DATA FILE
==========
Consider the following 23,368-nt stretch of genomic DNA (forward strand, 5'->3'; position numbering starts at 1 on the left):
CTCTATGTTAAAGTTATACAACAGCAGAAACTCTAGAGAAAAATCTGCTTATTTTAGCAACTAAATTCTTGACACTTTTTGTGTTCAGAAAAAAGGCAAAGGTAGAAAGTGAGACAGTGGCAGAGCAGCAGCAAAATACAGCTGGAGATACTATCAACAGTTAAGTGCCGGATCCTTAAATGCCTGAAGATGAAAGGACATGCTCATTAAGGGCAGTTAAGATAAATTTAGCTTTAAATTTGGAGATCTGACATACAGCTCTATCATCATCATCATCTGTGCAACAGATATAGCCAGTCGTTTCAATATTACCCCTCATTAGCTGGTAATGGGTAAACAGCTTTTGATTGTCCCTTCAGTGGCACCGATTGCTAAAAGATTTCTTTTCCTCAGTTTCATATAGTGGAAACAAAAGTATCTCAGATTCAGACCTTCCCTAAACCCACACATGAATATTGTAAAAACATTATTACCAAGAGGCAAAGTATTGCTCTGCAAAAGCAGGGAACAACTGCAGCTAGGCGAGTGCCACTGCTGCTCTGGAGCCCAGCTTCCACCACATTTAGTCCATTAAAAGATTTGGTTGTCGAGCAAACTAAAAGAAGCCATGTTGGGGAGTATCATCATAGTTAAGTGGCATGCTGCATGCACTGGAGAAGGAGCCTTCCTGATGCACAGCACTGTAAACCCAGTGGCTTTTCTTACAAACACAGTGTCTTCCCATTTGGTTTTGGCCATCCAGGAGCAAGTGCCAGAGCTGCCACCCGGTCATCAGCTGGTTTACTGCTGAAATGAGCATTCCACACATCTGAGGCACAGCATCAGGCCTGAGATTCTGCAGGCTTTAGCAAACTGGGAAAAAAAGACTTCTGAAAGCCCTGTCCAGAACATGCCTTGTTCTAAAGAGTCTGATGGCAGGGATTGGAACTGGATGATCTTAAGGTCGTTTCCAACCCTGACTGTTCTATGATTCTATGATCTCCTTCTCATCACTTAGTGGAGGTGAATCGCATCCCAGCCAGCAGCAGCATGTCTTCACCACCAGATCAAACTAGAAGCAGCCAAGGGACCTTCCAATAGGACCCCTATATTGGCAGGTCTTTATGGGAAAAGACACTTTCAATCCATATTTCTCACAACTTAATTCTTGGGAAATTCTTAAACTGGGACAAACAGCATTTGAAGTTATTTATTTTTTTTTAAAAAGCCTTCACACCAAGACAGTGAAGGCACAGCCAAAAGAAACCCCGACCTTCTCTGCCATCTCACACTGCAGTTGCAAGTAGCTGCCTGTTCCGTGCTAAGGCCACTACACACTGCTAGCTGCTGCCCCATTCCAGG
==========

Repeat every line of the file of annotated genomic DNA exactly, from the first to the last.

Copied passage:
Consider the following 23,368-nt stretch of genomic DNA (forward strand, 5'->3'; position numbering starts at 1 on the left):
CTCTATGTTAAAGTTATACAACAGCAGAAACTCTAGAGAAAAATCTGCTTATTTTAGCAACTAAATTCTTGACACTTTTTGTGTTCAGAAAAAAGGCAAAGGTAGAAAGTGAGACAGTGGCAGAGCAGCAGCAAAATACAGCTGGAGATACTATCAACAGTTAAGTGCCGGATCCTTAAATGCCTGAAGATGAAAGGACATGCTCATTAAGGGCAGTTAAGATAAATTTAGCTTTAAATTTGGAGATCTGACATACAGCTCTATCATCATCATCATCTGTGCAACAGATATAGCCAGTCGTTTCAATATTACCCCTCATTAGCTGGTAATGGGTAAACAGCTTTTGATTGTCCCTTCAGTGGCACCGATTGCTAAAAGATTTCTTTTCCTCAGTTTCATATAGTGGAAACAAAAGTATCTCAGATTCAGACCTTCCCTAAACCCACACATGAATATTGTAAAAACATTATTACCAAGAGGCAAAGTATTGCTCTGCAAAAGCAGGGAACAACTGCAGCTAGGCGAGTGCCACTGCTGCTCTGGAGCCCAGCTTCCACCACATTTAGTCCATTAAAAGATTTGGTTGTCGAGCAAACTAAAAGAAGCCATGTTGGGGAGTATCATCATAGTTAAGTGGCATGCTGCATGCACTGGAGAAGGAGCCTTCCTGATGCACAGCACTGTAAACCCAGTGGCTTTTCTTACAAACACAGTGTCTTCCCATTTGGTTTTGGCCATCCAGGAGCAAGTGCCAGAGCTGCCACCCGGTCATCAGCTGGTTTACTGCTGAAATGAGCATTCCACACATCTGAGGCACAGCATCAGGCCTGAGATTCTGCAGGCTTTAGCAAACTGGGAAAAAAAGACTTCTGAAAGCCCTGTCCAGAACATGCCTTGTTCTAAAGAGTCTGATGGCAGGGATTGGAACTGGATGATCTTAAGGTCGTTTCCAACCCTGACTGTTCTATGATTCTATGATCTCCTTCTCATCACTTAGTGGAGGTGAATCGCATCCCAGCCAGCAGCAGCATGTCTTCACCACCAGATCAAACTAGAAGCAGCCAAGGGACCTTCCAATAGGACCCCTATATTGGCAGGTCTTTATGGGAAAAGACACTTTCAATCCATATTTCTCACAACTTAATTCTTGGGAAATTCTTAAACTGGGACAAACAGCATTTGAAGTTATTTATTTTTTTTTAAAAAGCCTTCACACCAAGACAGTGAAGGCACAGCCAAAAGAAACCCCGACCTTCTCTGCCATCTCACACTGCAGTTGCAAGTAGCTGCCTGTTCCGTGCTAAGGCCACTACACACTGCTAGCTGCTGCCCCATTCCAGG